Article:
Last night, my daughter Mary and her husband, Chris, came over. The weather was unseasonably warm, so we sat out on the porch and talked. We reminisced about their wedding among other things. We laughed. We even cried. It was a rich, full time.
Before long, I opened a bottle of Kim Crawford Sauvignon Blanc. It’s my very favorite white wine, and I was eager to share it with Mary and Chris. They had never had it before. We savored the hints of peach, passion fruit, and, most of all, grapefruit. We delighted in each drop.
After a while, we ordered some pizza. Our conversation lingered over dinner, even as the night grew colder. We eventually got some blankets, but we were reluctant to let go of the moment. I honestly don’t remember all that we discussed. It really doesn’t matter. I just relished the intimacy and the joy of being with people I love.
My experience was what Eugene O’Kelly calls a perfect moment.
I read O’Kelly’s book, Chasing Daylight [affiliate link] , this past weekend on the recommendation of my dear friend (and coach) Dan Meub. It was, as they say, “a quick read.” I started it on a flight to Orlando and finished it before I got back. Few books have had such a profound impact on me in such a short time.
O’Kelly was the former CEO of KPMG, one of the largest accounting firms in the world. He had a great life, a wonderful marriage of 27 years, and two adoring daughters. He loved his job, and he loved his golf.
As with most CEOs, his life was very busy. Over the course of a decade, he had managed to have a weekday lunch with his wife just twice. His calendar was booked 18 months in advance. He routinely worked 12-15 hour days. Most of his waking moments were spent thinking about the future.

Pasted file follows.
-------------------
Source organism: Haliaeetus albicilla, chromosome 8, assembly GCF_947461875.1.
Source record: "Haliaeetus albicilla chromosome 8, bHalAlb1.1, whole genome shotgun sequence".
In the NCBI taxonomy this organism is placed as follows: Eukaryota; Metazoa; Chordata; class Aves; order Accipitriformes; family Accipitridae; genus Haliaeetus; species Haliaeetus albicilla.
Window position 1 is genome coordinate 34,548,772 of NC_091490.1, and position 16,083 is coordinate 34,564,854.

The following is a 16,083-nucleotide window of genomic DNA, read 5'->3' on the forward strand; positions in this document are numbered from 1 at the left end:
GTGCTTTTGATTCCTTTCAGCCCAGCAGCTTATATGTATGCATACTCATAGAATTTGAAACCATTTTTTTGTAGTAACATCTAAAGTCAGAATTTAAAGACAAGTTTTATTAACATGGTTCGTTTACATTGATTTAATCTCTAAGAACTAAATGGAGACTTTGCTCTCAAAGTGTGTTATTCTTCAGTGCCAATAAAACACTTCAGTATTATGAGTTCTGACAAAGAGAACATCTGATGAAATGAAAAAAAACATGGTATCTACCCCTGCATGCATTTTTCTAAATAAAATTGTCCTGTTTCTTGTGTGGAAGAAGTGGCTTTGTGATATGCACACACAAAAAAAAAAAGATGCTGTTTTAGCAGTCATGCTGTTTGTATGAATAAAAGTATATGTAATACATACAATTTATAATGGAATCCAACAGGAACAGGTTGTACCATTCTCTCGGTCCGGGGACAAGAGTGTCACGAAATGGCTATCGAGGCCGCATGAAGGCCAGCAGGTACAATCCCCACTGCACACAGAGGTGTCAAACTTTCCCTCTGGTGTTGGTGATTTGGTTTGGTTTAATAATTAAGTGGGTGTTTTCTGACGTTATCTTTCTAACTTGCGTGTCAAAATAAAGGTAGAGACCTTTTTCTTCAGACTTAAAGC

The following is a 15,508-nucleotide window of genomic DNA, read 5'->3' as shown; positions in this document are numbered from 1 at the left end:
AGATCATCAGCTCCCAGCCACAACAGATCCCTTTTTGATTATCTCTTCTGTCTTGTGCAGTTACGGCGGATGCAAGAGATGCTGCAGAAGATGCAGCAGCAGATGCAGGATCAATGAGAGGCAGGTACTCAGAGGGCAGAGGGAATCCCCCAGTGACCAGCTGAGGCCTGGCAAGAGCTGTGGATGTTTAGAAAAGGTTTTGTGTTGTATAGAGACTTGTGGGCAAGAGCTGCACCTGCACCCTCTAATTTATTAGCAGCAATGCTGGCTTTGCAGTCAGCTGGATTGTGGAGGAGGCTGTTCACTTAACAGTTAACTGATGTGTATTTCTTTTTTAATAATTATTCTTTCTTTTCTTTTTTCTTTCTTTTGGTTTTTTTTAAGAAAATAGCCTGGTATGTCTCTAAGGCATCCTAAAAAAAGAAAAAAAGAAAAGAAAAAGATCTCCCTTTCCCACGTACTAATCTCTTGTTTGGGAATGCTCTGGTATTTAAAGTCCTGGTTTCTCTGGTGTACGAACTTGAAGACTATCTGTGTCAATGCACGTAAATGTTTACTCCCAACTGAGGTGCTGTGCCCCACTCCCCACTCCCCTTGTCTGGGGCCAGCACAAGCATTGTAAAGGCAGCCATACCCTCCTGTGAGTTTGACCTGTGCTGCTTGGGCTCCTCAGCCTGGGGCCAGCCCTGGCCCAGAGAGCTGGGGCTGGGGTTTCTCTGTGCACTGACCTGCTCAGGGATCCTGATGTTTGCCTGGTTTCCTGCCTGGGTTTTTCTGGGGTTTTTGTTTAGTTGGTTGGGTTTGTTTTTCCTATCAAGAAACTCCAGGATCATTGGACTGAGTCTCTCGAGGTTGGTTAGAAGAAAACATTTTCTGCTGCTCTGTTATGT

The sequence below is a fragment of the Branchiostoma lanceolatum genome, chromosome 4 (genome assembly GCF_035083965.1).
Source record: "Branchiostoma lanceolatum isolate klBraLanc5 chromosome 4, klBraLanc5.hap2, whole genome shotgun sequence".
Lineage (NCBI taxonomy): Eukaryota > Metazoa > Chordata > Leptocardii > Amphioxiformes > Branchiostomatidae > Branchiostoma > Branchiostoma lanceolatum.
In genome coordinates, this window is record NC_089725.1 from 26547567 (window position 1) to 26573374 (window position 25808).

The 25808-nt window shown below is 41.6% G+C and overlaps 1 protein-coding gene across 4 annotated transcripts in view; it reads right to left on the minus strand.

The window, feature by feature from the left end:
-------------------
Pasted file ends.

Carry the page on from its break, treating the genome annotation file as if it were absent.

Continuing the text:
However, all of that came to screeching halt when suddenly, at age 53, he was diagnosed with late-stage brain cancer. His doctors soberly told him he had maybe three months to live. He quickly came to the conclusion that recovery was impossible. A miracle was unlikely.
Over the next 90 days, he determined that he would die well. In true CEO-fashion, he created goals for himself. He made a list of important relationships he wanted to “unwind.” By this he meant that he wanted to bring closure to those relationships and communicate how much each person had meant to him. He also learned to meditate. And, most importantly, he tried to create as many “perfect moments” as he could.
According to O’Kelly, a perfect moment is an experience with others when time stands still. It is a time full of the present, when the past is left behind and the future is set aside. It is a special time of focused attention and heightened awareness. Interruptions and distractions are consciously excluded. Cell phones are off. Hearts are wide open. All that matters is this moment—the people I am with and the conversation we are having now.
I wept silently on the plane as I finished the second half of the book. Maybe it struck a little too close to home. Maybe it was because I realized that these perfect moments are so rare in my own life.
I also was extremely grateful that O’Kelly had taken time to write this imperfect but important book. The time he took to write it was time he, frankly, didn’t have. It was a selfless act. But it is a gift to people like me who need a reminder that this moment is all I have.
The phrase “the perfect moment” has now given me an important distinction. Now that I know what it is, I am going to strive to have more of them. I mean honestly, the past and the future are way over-rated. I want to be more present with the people I love.